People seem to think that at the shrine of Aea in Her Aspect as the Personification of Tempered Enthusiasm, we effortlessly ricochet from crisis to crisis. In reality, days can flow tranquilly past with barely an incident to leave a ripple of the surface. There are days I can drop into the shrine when moving from one patron to the next and there is a somnolent hush which hangs heavy; lingering in the shadowy interior.
I feel that in the interests of balance, I ought to give an account of one of these days. Let us first call in to see Maljie and her sister Margarita. As you’d expect on one of the first hot days of summer, the two ladies doze quietly in the garden, the hum of insects hanging in the heavy air. To be fair, both ladies have been working hard. The particularly hairy mendicant discovered a large and remarkably hollow tree. Thus it was that Laxey managed to extract considerable quantities of honey from the bees who had built their nest there.
Now in Maljie’s kitchen, carboys and demijohns bubble and seethe. Considerable thought has gone into the process, apparently mead is made more rapidly if everything is kept properly warmed. Thus the assorted glassware stands in a long water bath. Think of it as a stream, which curls gently to embrace the containers standing within its banks. A sturdy mendicant heats water and pours it into the stream at one end and it flows languidly along its ordained channel, caressing and heartening as it goes. It passes through kitchen, hallway and eventually out into the garden where two junior mendicants catch it and carry it back to be re-warmed.
In the shade of the Shrine I come across the particularly hairy mendicant, pondering a jar. It turns out that the jar contains one of those remarkably expensive exotic cooking oils beloved of those who pander to every whim and fad of culinary taste. For myself I feel that a nut oil which at room temperature looks more like a wax than an oil must surely be of dubious utility.
Casually, merely to make conversation, I ask about the jar. Apparently he has acquired it (disposed of when the master of the house finally lost patience and demanded that from now on everything be fried properly, in horrocks dripping) free and gratis and is now pondering a possible use.
“I wondered if I could use it when Tikal and I give each other back rubs.”
They grow up so young nowadays. I merely pointed out that it wasn’t perhaps ideal and moved on.
I passed further into the Shrine where Laxey sat at his desk, exercising plausible deniability. Documents were being put into four piles. Those that never arrived, those that might safely be given to junior mendicants who could be relied upon to ensure that they were misfiled and lost. A third, smaller heap would receive a polite, bland, and non-committal answer which would hopefully assuage the wrath of whatever petty dignitary we had managed to upset this time.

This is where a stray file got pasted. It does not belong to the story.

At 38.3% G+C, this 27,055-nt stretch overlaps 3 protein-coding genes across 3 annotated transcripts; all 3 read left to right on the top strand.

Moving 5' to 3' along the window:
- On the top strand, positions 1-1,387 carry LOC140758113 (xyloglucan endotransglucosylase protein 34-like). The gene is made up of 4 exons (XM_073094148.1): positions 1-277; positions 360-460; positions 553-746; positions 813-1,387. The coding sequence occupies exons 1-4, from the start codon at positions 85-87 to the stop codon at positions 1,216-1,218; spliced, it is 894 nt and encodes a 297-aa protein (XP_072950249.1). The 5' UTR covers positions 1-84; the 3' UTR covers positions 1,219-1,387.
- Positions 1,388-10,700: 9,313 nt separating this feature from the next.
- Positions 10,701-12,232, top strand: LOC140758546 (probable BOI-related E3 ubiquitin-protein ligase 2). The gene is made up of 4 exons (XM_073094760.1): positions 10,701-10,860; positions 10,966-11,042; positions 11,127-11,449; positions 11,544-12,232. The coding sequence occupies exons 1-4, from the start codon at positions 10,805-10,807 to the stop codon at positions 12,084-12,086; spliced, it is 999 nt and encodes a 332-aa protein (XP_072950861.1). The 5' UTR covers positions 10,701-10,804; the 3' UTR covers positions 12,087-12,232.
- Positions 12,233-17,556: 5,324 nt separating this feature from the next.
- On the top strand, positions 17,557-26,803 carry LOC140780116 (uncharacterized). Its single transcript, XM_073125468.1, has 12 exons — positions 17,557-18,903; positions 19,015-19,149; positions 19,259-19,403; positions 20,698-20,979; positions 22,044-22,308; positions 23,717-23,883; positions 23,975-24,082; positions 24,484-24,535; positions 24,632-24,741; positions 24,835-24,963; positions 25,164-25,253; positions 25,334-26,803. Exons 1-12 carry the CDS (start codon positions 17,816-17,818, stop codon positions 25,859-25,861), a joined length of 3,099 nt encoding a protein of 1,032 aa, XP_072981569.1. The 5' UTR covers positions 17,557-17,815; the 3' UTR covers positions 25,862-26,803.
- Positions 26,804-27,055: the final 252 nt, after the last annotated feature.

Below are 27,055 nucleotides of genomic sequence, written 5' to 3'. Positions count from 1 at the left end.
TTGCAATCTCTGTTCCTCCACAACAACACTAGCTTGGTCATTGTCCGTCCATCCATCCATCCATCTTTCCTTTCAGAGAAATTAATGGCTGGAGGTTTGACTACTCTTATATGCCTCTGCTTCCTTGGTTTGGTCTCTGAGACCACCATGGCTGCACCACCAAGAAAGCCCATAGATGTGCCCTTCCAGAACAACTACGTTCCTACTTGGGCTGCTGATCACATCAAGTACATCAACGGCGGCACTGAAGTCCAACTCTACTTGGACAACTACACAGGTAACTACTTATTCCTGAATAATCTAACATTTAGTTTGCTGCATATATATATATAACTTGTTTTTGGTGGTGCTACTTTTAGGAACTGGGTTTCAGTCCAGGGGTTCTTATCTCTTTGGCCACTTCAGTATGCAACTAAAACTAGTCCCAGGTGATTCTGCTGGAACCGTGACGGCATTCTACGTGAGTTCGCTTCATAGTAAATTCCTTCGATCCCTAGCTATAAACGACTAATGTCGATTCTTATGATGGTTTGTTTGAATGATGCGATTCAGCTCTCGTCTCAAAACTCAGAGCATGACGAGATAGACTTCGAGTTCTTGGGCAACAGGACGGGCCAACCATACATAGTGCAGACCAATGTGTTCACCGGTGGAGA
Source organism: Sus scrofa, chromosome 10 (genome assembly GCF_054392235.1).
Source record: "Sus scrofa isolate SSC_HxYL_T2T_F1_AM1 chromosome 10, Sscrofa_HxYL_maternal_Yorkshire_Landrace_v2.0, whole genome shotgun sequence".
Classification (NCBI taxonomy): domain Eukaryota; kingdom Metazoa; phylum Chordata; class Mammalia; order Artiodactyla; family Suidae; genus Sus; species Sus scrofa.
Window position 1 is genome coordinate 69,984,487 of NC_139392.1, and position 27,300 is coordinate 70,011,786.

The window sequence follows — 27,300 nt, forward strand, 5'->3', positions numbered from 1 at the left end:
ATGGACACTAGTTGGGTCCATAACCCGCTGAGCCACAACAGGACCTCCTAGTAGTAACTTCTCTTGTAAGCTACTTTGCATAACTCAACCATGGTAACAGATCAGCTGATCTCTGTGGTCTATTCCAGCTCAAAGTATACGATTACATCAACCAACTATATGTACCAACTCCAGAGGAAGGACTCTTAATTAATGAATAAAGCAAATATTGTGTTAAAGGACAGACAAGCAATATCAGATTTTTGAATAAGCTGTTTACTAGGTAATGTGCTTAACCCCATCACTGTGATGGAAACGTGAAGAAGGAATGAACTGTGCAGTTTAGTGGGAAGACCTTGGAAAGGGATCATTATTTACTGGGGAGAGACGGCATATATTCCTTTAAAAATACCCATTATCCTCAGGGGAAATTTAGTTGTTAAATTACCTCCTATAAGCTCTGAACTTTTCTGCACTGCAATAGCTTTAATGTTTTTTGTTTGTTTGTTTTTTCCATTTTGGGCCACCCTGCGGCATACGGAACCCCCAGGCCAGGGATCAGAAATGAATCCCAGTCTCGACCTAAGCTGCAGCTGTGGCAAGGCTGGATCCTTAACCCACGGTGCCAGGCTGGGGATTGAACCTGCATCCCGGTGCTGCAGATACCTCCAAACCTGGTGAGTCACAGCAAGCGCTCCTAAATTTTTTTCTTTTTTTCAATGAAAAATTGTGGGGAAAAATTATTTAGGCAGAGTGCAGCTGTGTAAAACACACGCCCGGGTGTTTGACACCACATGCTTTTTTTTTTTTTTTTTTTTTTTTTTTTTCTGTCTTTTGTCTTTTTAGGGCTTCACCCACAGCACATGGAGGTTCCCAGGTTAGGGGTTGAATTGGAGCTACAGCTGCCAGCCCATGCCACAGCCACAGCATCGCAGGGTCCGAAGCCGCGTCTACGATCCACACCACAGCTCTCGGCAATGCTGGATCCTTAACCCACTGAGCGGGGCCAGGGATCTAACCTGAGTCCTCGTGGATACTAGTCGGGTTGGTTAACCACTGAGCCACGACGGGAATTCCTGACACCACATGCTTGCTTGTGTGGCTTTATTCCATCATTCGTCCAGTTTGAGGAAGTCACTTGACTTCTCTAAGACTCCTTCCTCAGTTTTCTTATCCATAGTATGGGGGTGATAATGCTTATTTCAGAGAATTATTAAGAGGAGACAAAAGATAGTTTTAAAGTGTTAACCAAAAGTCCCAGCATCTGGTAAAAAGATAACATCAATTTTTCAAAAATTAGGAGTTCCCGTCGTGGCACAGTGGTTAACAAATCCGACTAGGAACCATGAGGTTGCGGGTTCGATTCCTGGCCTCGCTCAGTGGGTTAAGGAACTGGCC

The fourth heap was the smallest of all, it contained only one letter. This would be discussed with Maljie. Current thinking was that after an ‘in-depth’ discussion, it would be agreed that some of the burlier mendicants should be sent to discuss the contents with the letter writer. They would point out that courtesy costs nothing.
We sat and talked for a while, perhaps for a fair part of the afternoon. Then a solitary bell rang and Laxey looked up, “Is that the time. Could you take the Deacon his coffee?”
I went into the small kitchen and brewed coffee, making it particularly strong. Then filling one of the larger mugs I went and cautiously knocked on the door of the library. The sound of muttering came from the other side of the door and I warily opened the door. On one of the tables was a mound of sacred texts, commentaries and concordances. I ventured past the table, and lurking behind the embankment of volumes, I found the Deacon scribbling notes onto yet another sheet of paper. The pile of notes next to him threatened to soon overtop the mound of books hiding him from the rest of the world. He looked up from his paper and asked, “How can the ‘concept of being’ be univocal without there being a nature common to Aea and to creatures?”
I merely smiled weakly, “I suspect you have highlighted the weakness of Spanaan’s ontological argument.”
Whilst I confess to not understanding neither the question nor my response, the answer seemed to satisfy him. He took the coffee from me and settled once more to attack the papers in front of him, this time with greater vigour.
I picked up the empty plates, the discarded wine bottle and the usual debris of study and made my way out of the library, gently shutting the door behind me. The day was far gone and I had to assist a patron that evening. I made my farewells and made my way out of the shrine. I found myself following a remarkably beautiful young woman, who smelled strangely of exotic cooking oil.
Should you wish to learn more of Port Naain
Benor arrives in Port Naain intent on the simple task of producing a handbook for merchants. Then there is a murder, and a vengeful family who will stop at nothing to silence those who found the body. Suddenly Benor’s life is no longer simple.
As a reviewer commented, “Benor is a cartographer and he’s come to Port Naain to produce a handbook. He makes a home with Tallis, a professional poet and his wife Shena. She’s a mud-jobber or as we might say, a beachcomber. Some of her combings include bodies. Everything has a price and families will pay for the privilege of burying their dead and, if possible, finding who caused it. Benor is a natural. He’s a nosy person and, with the aid of the wonderful Mutt, a ten year-old wise beyond his years, he sorts out the villains from the corpses. This first short story from The Port Naain Intelligencer bodes well for the rest of the series. A really great Whodunit.”